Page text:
Teodoro Nguema Obiang Mangue, 47, luxury Playboy son of Africa’s longest serving dictator is on trial over spending in Paris
Accused of using public funds for life of partying with semi-naked women, sipping champagne, enjoying helicopter rides, eating in five-star restaurants and driving super cars
His life style plays out on Instagram using #luxuryliving hashtag, over 800 selfies and counting, depicting his ‘love for toys’ and his opulent lifestyle
One poster asked : ‘You put up photos, showing us everything you have. The people of your country have nothing. Doesn’t that weigh on your conscience a bit?’
Obiang, the Vice President of Equatorial Guinea chooses to in Equatorial Guinea while he is being tried in absentia, in Paris
The tally so far is running in hundreds of millions
‘Player’: 47-year-old bachelor, Teodoro Nguema Obiang Mangue – facing trial in Paris for corruption, money laundering and embezzlement. He has opted to stay in Equatorial Guinea while his trial takes place
Teodoro Nguema Obiang Mangue, the playboy son of Africa’s longest serving dictator on trial in Paris accused of stealing public funds from Equatorial Guinea to fund his super affluent life style. A life style that rivals the best of the East European oligarchs, Middle Eastern oil rich sheikhs and the French Riviera crowd, chronicled literally in hundreds of social media posts.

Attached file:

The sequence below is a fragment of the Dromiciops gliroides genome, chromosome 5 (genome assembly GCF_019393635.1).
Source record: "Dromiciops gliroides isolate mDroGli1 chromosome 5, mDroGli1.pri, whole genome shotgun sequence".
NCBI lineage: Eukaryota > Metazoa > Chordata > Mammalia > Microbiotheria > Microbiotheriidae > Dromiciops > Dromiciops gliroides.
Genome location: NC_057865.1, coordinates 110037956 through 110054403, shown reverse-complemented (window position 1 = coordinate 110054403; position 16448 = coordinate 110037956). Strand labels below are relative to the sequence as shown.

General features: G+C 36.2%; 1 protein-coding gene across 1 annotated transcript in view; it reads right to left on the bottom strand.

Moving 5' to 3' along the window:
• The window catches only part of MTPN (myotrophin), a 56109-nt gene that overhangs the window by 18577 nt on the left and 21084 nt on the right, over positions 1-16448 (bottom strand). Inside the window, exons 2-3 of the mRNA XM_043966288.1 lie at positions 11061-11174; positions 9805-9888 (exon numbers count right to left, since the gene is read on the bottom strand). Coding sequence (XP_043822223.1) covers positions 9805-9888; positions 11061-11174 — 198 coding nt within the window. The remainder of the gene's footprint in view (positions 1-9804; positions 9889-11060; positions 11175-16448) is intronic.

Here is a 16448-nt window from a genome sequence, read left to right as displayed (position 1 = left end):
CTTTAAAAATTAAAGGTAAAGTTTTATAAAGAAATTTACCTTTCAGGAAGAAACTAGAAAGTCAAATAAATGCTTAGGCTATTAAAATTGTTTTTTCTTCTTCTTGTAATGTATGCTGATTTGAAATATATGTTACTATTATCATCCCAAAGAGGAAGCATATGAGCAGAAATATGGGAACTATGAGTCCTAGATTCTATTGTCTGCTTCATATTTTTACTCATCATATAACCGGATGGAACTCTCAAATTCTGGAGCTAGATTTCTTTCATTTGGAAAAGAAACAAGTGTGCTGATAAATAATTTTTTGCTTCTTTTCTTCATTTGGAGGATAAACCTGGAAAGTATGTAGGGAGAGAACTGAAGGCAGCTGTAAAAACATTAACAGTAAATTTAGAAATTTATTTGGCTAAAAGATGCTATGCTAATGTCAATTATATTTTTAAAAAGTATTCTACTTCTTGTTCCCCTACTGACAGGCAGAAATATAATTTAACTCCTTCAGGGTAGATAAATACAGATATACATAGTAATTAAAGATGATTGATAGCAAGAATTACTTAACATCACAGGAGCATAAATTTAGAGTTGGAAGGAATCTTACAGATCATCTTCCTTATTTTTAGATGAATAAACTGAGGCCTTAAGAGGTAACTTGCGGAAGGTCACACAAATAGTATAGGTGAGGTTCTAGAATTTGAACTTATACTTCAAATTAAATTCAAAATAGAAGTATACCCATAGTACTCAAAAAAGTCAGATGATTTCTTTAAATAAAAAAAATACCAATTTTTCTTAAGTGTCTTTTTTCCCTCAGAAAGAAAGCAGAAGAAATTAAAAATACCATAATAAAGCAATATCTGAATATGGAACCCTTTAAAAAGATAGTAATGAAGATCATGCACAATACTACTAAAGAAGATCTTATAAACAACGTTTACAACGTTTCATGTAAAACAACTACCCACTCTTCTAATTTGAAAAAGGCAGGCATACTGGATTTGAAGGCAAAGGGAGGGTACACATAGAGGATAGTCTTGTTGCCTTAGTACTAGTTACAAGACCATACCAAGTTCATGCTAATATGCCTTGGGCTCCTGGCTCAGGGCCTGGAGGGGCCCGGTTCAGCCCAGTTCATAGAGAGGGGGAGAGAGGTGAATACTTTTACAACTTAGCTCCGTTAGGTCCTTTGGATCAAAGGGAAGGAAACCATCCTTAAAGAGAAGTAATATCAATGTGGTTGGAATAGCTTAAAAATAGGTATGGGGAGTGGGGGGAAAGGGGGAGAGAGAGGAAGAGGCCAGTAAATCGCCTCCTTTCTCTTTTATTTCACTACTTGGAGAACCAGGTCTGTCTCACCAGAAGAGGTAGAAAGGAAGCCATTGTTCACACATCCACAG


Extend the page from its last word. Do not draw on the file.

On Instagram, the 47-year-old son of president Teodoro Obiang Nguema Mbasogo, who was made Equatorial Guinea’s vice-president and security chief by his father, is pictured skiing, scuba diving, walking with lions, partying with semi-naked women, sipping champagne, enjoying helicopter rides, eating in five-star restaurants and driving super cars, top-of-the-range motorbikes, speed boats and submersibles around a series of palatial estates. He allegedly, spent $700,000 renting a yacht to impress the US rapper Eve, whom he was rumored to be dating in 2010.
Prior to 2012, Teodoro Obiang seemed to lead a charmed life, visiting his five-story pied-à-terre here on the chic Avenue Foch two or three times a year, where he kept a fleet of 11 supercars, ordering bottles of Romanée-Conti Burgundies and watching movies in his home theater.
However, for now at least, the party train seems to have ground to a halt as the international community go chasing the Nguema clan to retrieve some of the wealth they allegedly, have looted from their country.
A life chronicled on Instagram: Obiang riding a $75,000 so called ‘big trike for adults’
Showing off his yellow McClaren on his account, as part of his opulent lifestyle.
French prosecutors say the ‘player’ son of Africa’s doyen of dictat￼ors has been siphoning off millions of dollars from his impoverished nation.
In August 2012, French authorities seized the Parisian property, having taken his $2 million wine collection earlier that year and This was all part of a corruption investigation involving Obiang’s father, Nguema Mbasogo, the dictator of Equatorial Guinea.
Sub-Saharan oligarch, living in style: In a series of posts, Obiang gets across his ‘high roller’ style
In 2014, Obiang surrendered more than $30 million in assets under a plea agreement to the US government, after being accused of amassing a vast amount of wealth, over $70 million, through extortion, embezzlement and other acts of corruption. The charges extended to other officials in the Nguema administration, as well.